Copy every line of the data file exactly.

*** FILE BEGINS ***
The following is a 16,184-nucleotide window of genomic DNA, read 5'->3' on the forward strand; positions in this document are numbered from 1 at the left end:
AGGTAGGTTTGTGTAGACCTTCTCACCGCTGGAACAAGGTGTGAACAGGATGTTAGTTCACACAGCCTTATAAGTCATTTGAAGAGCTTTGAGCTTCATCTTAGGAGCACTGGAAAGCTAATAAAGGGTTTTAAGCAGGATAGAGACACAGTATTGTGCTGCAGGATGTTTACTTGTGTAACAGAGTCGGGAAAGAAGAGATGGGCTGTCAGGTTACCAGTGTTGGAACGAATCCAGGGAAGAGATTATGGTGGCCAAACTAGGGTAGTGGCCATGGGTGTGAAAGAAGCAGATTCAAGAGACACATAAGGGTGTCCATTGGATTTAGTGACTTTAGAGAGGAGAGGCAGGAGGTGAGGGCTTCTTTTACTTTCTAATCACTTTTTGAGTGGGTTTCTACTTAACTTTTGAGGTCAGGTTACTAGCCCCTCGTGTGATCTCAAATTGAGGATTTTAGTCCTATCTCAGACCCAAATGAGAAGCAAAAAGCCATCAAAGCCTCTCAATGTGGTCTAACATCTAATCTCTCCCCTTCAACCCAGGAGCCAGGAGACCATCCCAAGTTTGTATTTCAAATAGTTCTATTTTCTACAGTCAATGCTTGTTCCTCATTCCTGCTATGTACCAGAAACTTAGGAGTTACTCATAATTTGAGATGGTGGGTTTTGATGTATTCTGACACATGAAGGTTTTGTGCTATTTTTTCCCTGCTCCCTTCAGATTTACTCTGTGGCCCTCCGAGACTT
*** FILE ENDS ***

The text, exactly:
The following is a 16,184-nucleotide window of genomic DNA, read 5'->3' on the forward strand; positions in this document are numbered from 1 at the left end:
AGGTAGGTTTGTGTAGACCTTCTCACCGCTGGAACAAGGTGTGAACAGGATGTTAGTTCACACAGCCTTATAAGTCATTTGAAGAGCTTTGAGCTTCATCTTAGGAGCACTGGAAAGCTAATAAAGGGTTTTAAGCAGGATAGAGACACAGTATTGTGCTGCAGGATGTTTACTTGTGTAACAGAGTCGGGAAAGAAGAGATGGGCTGTCAGGTTACCAGTGTTGGAACGAATCCAGGGAAGAGATTATGGTGGCCAAACTAGGGTAGTGGCCATGGGTGTGAAAGAAGCAGATTCAAGAGACACATAAGGGTGTCCATTGGATTTAGTGACTTTAGAGAGGAGAGGCAGGAGGTGAGGGCTTCTTTTACTTTCTAATCACTTTTTGAGTGGGTTTCTACTTAACTTTTGAGGTCAGGTTACTAGCCCCTCGTGTGATCTCAAATTGAGGATTTTAGTCCTATCTCAGACCCAAATGAGAAGCAAAAAGCCATCAAAGCCTCTCAATGTGGTCTAACATCTAATCTCTCCCCTTCAACCCAGGAGCCAGGAGACCATCCCAAGTTTGTATTTCAAATAGTTCTATTTTCTACAGTCAATGCTTGTTCCTCATTCCTGCTATGTACCAGAAACTTAGGAGTTACTCATAATTTGAGATGGTGGGTTTTGATGTATTCTGACACATGAAGGTTTTGTGCTATTTTTTCCCTGCTCCCTTCAGATTTACTCTGTGGCCCTCCGAGACTT